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DEVELOPMENT AND USE OF MODELS 245 Harlan, C. P., and G. F. Wilkinson. 1988. High-Level Waste Management Code Maintenance and Quality Assurance. SAND87-2254/UC-70. Sandia National Laboratories, Albuquerque, N. Mex. Hern, S. C., S. M. Melancon, and J. E. Pollard. 1985. Generic steps in the field validation of Vadose Zone fate and transport models. Pp. 61-80 in Vadose Zone Modeling of Organic Pollutants, S. C. Hern and S. M. Melancon, eds. Lewis Publishers, Chelsea, Mich. Hoeksema, R. J., and P. Kitanidis. 1984. An application of the geostatistical approach to the inverse problem in two-dimensional groundwater modeling. Water Resources Research 20~7), 1003-1020. Hoffman, F. O., and R. H. Gardner. 1983. Evaluation of uncertainties in radio- logical assessment models. In Radiological Assessment: A Text on Environ- mental Dose Analysis, J. E. Till and H. R. Meyer, eds. NUREG/CR-3332, ORNL-5968, U.S. Nuclear Regulatory Commission, Washington, D.C. Huyakorn, P. S., A. G. Kretschek, R. W. Broome, J. W. Mercer, and B. H. Lester. 1984. Testing and Validation of Models for Simulating Solute Transport in Groundwater: Development, Evaluation, and Comparison of Benchmark Techniques. GWMI 84-13, International Ground Water Mod- eling Center, Holcomb Research Institute, Butler University, Indianapolis, Ind. Institute of Electrical and Electronic Engineers, Inc. 1984. Standard for Software Quality Assurance Plane. IEEE Standard 730-1984, New York. Intera Environmental Consultants, Inc. 1983. A Proposed Approach to Un ,: ~ ,~ certainty Analysis. ONWI-488, Battelle Memorial Institute, Columbus, Ohio. International Association of Hydrological Sciences. 1986. Integrated Design of Hydrological Networks, Proceedinge of the Budapest Symposium. IAHS Publication 158. International Ground Water Modeling Center. 1986. U.S. EPA Ground-Water Modeling Policy Study Group: Report of Findings and Discussion of Selected Ground-Water Modeling Issues. Holcomb Research Institute, Butler University, Indianapolis, Ind., pp. 2, 5, 15, 19, 27. Journel, A. G., and Ch. I. Hinjbregts. 1978. Mining Geostatistics. Academic Press, San Diego, Calif. Kiefer, J., and J. Wolfowitz. 1959. Optimum designs in regression problems. Annals of Mathematical Statistics 30, 271-294. Kincaid, C. T., J. R. Morrey, and J. E. Rogers. 1984. Geohydrological Models for Solute Migration, Vol. 1, Process Description and Computer Code for Selection. EA 3417.1, Electric Power Research Institute, Palo Alto, Calif. Knopman, D. S., and C. I. Voss. 1987. Behavior of sensitivities in the one-dimensional advection-dispersion equation: Implications for parameter estimation and sampling design. Water Resources Research 23~2), 253-272. Knopman, D. S., and C. I. Voss. 1988. Further comments on sensitivities, parameter estimation, and sampling design in one-dimensional analysis of solute transport in porous media. Water Resources Research 24~2), 225-238. Konikow, L. F. 1986. Predictive accuracy of a ground-water model-Lessons from a post-audit. Ground Water 24~2), 677-690.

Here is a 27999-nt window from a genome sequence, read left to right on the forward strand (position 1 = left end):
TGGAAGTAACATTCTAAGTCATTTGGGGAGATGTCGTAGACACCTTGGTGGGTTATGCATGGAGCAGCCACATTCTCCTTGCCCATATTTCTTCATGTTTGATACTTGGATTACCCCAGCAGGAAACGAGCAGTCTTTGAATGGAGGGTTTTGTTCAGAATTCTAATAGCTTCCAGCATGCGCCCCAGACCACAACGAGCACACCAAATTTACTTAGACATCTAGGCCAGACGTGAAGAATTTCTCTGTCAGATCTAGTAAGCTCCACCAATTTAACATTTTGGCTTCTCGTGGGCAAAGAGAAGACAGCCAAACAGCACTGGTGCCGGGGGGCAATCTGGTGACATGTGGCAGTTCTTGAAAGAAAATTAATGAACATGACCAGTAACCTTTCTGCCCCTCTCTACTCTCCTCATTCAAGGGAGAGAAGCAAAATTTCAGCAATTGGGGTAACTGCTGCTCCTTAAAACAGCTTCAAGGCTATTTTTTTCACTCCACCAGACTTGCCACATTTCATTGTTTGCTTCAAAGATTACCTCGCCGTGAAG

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246 GROUND WATER MODELS Lewis, B. D., and F. J. Goldstein. 1982. Evaluation of a Predictive Ground- Water Solute Transport Model at the Idaho National Engineering Labora- tory, Idaho. Water Resources Investigation 82-25, U.S. Geological Survey, Reston, Va. McLaughlin, D., and W. K. Johnson. 1987. Comparison of three groundwa- ter modeling studies. ASCE Journal of Water Resources Planning and Management 113~3), 405-421. McLaughlin. D.. and E. F. Wood. 1988a. A distributed parameter approach ,7 _ . . . . .. . _ for evaluating the accuracy of groundwater predictions, 1. Theory. Water Resources Research 24~7), 1037-1047. McLaughlin, D., and E. F. Wood. 1988b. A distributed parameter approach for evaluating the accuracy of groundwater predictions, 2. Application to groundwater flow. Water Resources Research 24~7), 1048-1060. Mercer, J. W., and C. R. Faust. 1981. Ground Water Modeling. National Water Well Association, Dublin, Ohio. National Bureau of Standards. 1976. Guidelines for Documentation of Com- puter Programs and Automated Data Systems. FIPS 38, Federal In- formation Processing Standards Publications, Department of Commerce, Washington, D.C. National Research Council. 1988. Hazardous Waste Site Management: Water Quality Issues. Report on a colloquium sponsored by the Water Science and Technology Board. National Academy Press, Washington, D.C., p. 9. Neuman, S. P., C. L. Winter, and C. M. Newman. 1987. Stochastic theory of field-scale Fickian dispersion in anisotropic porous media. Water Resources Research 23~3), 453-466. Nicholson, T. J., T. J. McCartin, P. A. Davis, and W. Beyeler. 1987. NRC experiences in HYDROCOIN: An international project for studying ground- water Bow modeling strategies. In Proceedings, GEOVAL 87, April 4-9, Stockholm. Swedish Nuclear Power Inspectorate, Stockholm. Office of Technology Assessment. 1982. Use of Models for Water Resources Management, Planning, and Policy. Pp. 9, 18-19,20,22,24,102-104. Person, M., and L. F. Konikow. 1986. Recalibration and predictive reliability of a solute-transport model of an irrigated stream-aquifer system. Journal of Hydrology 87,145-165. Pesticide and Toxic Chemical News (Food Chemical News). 1987. Exposure estimates seen as weak link in EPA risk assessments. Vol. 16, p. 5 (December 23, 1987~. Rao, P. S. C., R. E. Jessup, and A. C. Hornsby. 1981. Simulation of nitrogen in agro-ecosystems: Criteria for model selection and use. Pp. 1-16 in Nitrogen Cycling in Ecosystems of Latin America and the Caribbean, Proceedings of the International Workshop, Call, Colombia, March 16-21. Silling, S. A. 1983. Final Technical Position on Documentation of Computer Codes for High-Level Waste Management. NUREG/CR-0856-F, Office of Nuclear Material Safety and Safeguards, U.S. Nuclear Regulatory Com- mission, Washington, D.C. Simmons, C. S., and C. R. Cole. 1985. Guidelines for Selecting Codes for Groundwater Transport Modeling of Low-Level Waste Burial Sites, Vol. 1, Guideline Approach. PNL-4980 Vol. 1. Battelle Pacific NW Laboratory, Richland, Wash. Smith, L., and F. W. Schwartz. 1980. Mass transport, 1. A stochastic analysis of macroscopic dispersion. Water Resources Research 16~2), 303-313.